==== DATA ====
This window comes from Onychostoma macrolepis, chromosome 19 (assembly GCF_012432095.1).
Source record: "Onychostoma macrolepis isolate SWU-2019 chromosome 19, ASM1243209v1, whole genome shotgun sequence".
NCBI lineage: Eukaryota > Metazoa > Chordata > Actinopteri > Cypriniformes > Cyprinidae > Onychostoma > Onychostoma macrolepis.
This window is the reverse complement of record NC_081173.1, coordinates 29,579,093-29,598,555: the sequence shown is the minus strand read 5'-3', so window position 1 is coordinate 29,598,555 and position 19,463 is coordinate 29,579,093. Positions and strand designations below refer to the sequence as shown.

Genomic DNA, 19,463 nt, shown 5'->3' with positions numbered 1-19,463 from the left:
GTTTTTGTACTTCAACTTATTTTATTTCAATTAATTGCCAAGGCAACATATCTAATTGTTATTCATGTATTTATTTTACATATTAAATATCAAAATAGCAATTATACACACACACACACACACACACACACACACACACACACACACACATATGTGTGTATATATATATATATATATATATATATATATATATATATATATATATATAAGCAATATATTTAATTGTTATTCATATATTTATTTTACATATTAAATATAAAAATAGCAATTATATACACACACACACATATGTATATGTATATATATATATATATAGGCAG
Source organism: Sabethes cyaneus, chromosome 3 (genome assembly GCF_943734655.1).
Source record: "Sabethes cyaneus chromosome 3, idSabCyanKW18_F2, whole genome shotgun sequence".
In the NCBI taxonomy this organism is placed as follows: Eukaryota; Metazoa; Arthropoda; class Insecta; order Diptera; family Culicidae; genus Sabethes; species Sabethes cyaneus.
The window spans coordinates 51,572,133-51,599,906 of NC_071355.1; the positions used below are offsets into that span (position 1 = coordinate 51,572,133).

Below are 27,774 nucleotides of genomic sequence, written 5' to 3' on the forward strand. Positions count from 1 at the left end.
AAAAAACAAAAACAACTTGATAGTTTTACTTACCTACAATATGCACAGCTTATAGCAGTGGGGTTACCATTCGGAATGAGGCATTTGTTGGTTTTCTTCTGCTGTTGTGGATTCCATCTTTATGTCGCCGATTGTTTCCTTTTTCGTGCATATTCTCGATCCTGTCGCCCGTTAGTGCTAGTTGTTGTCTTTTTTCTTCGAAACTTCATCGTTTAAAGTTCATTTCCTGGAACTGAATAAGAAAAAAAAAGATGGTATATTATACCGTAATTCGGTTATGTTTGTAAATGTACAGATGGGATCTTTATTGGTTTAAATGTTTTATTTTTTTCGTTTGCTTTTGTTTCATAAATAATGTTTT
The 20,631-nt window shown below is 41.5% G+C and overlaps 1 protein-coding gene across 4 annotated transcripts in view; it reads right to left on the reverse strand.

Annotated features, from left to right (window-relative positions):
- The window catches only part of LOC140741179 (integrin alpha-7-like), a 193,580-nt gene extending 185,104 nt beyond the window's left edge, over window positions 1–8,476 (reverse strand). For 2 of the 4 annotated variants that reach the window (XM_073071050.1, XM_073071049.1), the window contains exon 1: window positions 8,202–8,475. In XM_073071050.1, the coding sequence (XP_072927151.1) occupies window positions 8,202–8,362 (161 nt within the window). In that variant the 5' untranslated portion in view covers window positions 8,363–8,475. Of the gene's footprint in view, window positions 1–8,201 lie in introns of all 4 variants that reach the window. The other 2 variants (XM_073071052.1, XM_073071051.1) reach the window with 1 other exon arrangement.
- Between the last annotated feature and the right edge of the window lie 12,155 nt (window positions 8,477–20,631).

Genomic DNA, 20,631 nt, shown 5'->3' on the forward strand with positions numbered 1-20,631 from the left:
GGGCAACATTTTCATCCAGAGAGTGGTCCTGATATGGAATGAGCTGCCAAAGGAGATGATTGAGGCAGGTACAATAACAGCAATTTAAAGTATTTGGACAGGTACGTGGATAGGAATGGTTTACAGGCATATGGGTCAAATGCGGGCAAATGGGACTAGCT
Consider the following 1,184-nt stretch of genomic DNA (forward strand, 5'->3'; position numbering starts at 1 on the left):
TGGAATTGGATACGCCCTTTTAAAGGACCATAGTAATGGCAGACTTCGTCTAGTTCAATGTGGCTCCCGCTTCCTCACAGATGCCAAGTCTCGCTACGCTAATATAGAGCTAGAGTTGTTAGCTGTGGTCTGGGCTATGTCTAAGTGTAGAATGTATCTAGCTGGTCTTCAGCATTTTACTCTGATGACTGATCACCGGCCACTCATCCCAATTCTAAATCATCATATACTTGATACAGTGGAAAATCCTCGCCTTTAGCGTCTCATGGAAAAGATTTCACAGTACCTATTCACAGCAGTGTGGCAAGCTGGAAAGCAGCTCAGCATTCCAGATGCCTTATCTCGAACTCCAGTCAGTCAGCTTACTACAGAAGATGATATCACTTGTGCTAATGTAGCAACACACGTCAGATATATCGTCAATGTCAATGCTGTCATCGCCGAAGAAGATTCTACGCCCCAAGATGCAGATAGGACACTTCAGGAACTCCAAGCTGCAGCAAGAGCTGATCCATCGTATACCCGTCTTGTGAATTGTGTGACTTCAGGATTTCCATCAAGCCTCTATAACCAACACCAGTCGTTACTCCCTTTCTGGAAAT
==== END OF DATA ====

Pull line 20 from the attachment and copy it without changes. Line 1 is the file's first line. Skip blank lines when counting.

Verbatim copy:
TGGAATTGGATACGCCCTTTTAAAGGACCATAGTAATGGCAGACTTCGTCTAGTTCAATGTGGCTCCCGCTTCCTCACAGATGCCAAGTCTCGCTACGCTAATATAGAGCTAGAGTTGTTAGCTGTGGTCTGGGCTATGTCTAAGTGTAGAATGTATCTAGCTGGTCTTCAGCATTTTACTCTGATGACTGATCACCGGCCACTCATCCCAATTCTAAATCATCATATACTTGATACAGTGGAAAATCCTCGCCTTTAGCGTCTCATGGAAAAGATTTCACAGTACCTATTCACAGCAGTGTGGCAAGCTGGAAAGCAGCTCAGCATTCCAGATGCCTTATCTCGAACTCCAGTCAGTCAGCTTACTACAGAAGATGATATCACTTGTGCTAATGTAGCAACACACGTCAGATATATCGTCAATGTCAATGCTGTCATCGCCGAAGAAGATTCTACGCCCCAAGATGCAGATAGGACACTTCAGGAACTCCAAGCTGCAGCAAGAGCTGATCCATCGTATACCCGTCTTGTGAATTGTGTGACTTCAGGATTTCCATCAAGCCTCTATAACCAACACCAGTCGTTACTCCCTTTCTGGAAAT